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Families of Sinai conflict victims say the government government cut pay-outs after coronavirus outbreak Open in fullscreen

The New Arab

Families of Sinai conflict victims say the government government cut pay-outs after coronavirus outbreak

The civilian death toll is unknown [AFP]

Date of publication: 16 April, 2020

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Egyptian authorities have reduced pay-outs to families of victims without explanation.
Families of Egyptians killed in the crossfire in the North Sinai have complained that their state benefits have been cut amid the coronavirus crisis that threatens to further cripple Egypt's battered economy.

Authorities tasked with providing the special salaries to local residents have not explained why the benefits have been cut.

The Egyptian military has been battling an insurgency in the Sinai peninsula for nearly a decade but local militants intensified their attacks after President Abdel Fattah al-Sisi's rise to power in a 2013 coup.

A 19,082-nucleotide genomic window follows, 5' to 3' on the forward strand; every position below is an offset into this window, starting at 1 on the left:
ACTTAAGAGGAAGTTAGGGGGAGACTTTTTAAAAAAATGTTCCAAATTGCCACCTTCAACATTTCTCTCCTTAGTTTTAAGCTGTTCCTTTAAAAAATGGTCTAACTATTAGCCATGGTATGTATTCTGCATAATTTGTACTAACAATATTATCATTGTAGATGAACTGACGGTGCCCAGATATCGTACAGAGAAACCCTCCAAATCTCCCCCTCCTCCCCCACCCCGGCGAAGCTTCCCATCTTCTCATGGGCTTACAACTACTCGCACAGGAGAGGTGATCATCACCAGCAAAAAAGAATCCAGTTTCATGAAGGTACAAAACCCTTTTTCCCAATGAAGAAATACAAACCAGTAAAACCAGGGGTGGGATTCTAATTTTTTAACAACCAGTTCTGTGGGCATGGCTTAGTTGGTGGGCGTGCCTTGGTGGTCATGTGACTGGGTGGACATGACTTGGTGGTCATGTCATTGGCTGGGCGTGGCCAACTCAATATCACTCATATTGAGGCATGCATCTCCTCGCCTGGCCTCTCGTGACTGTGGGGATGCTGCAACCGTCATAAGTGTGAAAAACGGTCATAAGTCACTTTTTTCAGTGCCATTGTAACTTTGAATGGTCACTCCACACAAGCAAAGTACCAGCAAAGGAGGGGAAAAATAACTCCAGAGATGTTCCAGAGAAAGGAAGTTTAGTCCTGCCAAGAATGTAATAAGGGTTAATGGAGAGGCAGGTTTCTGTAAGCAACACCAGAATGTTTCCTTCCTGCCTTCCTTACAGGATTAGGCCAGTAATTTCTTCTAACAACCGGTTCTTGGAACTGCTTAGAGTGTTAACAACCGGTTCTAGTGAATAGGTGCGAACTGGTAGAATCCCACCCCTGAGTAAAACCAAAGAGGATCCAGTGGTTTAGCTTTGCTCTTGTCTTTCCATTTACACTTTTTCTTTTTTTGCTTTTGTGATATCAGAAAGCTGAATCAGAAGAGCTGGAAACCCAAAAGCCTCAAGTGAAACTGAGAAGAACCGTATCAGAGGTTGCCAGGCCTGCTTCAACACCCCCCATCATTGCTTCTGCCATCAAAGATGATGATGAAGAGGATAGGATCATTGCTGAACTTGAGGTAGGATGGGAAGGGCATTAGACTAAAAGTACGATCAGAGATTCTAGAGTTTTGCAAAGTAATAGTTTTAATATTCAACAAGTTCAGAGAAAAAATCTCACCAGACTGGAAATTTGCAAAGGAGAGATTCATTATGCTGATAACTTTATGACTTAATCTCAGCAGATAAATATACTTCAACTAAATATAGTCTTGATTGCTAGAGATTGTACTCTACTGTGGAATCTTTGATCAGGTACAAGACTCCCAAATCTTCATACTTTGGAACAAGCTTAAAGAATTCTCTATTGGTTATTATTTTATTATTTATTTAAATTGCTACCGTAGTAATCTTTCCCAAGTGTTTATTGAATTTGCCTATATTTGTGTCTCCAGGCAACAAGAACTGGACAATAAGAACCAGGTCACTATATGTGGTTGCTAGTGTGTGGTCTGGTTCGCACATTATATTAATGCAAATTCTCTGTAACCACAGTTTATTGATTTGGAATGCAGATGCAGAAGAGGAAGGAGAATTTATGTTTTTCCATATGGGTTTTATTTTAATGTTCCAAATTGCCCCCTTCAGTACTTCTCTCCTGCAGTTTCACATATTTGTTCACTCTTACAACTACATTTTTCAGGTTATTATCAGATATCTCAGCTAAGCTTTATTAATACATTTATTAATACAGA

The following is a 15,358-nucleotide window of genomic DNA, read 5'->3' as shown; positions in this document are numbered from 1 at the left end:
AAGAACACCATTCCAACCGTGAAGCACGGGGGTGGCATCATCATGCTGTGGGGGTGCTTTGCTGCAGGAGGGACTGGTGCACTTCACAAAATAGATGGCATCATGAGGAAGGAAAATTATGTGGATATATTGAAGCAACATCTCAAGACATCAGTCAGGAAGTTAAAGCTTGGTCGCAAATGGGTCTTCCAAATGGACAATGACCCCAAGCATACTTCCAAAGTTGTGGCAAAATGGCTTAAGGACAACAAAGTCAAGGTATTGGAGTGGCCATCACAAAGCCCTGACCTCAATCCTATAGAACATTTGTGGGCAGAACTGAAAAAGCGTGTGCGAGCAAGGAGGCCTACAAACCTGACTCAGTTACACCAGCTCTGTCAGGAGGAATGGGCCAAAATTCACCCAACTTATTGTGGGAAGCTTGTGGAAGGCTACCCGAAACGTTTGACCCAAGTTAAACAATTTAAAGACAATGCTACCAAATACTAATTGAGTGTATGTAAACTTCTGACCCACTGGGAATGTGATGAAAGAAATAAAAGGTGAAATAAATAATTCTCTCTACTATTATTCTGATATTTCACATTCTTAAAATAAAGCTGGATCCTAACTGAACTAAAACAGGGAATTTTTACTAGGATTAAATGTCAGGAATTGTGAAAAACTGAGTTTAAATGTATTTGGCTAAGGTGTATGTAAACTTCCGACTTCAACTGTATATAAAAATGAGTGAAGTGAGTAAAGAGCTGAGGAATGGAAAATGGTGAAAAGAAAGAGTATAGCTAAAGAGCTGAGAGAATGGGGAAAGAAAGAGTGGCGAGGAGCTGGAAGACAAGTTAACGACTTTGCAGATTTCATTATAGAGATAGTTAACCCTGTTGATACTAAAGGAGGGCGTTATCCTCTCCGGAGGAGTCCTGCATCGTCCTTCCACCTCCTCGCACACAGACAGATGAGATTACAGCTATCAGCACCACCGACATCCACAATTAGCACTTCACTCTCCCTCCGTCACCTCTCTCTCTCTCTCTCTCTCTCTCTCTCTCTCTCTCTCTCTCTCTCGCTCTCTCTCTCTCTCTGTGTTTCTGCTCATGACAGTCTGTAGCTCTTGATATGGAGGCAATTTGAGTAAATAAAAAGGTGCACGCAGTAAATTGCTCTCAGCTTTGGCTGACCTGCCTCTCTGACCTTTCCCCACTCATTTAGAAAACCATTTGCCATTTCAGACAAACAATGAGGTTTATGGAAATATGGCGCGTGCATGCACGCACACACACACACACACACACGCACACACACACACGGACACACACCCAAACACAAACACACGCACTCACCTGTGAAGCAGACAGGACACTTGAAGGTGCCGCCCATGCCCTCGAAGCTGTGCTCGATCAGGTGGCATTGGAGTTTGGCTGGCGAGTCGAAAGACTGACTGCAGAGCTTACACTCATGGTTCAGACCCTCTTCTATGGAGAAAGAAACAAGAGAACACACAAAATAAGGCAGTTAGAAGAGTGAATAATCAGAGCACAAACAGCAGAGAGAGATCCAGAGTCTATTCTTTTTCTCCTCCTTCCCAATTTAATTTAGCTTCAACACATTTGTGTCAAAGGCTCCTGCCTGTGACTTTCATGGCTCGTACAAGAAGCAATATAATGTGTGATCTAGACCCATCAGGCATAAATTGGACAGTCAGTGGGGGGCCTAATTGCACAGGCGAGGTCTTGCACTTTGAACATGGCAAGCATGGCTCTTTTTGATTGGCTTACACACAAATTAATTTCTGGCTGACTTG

Since then, Sisi's military has been accused by rights groups of widespread abuses and war crimes against civilians in the long-marginalised region. 

A near-total media blackout means the Egyptian government rarely acknowledges civilian deaths.

"Accidental" injuries and deaths acknowledged by the media are liable for payments from the authorities, locals told The New Arab's Arabic-language sister site.

Favourable connections with the authorities play a large part in who receives such handouts, so many families in the especially marginalised areas of Rafah, Sheikh Zuwayid and the outskirts of Al-Arish go without. 

Hundreds of people are thought to receive such pay-outs, according to local sources.

The total number of civilian lives claimed by the conflict is unknown, but unofficial sources state that thousands have been killed or injured over the course of the insurgency. 

Rights groups have accused the Egyptian military of attacking civilians mistaken for militants, as well as inflating militant death tolls to include those of civilians.

The military has reported far more militant casualties than the estimated number of fighters in the area.

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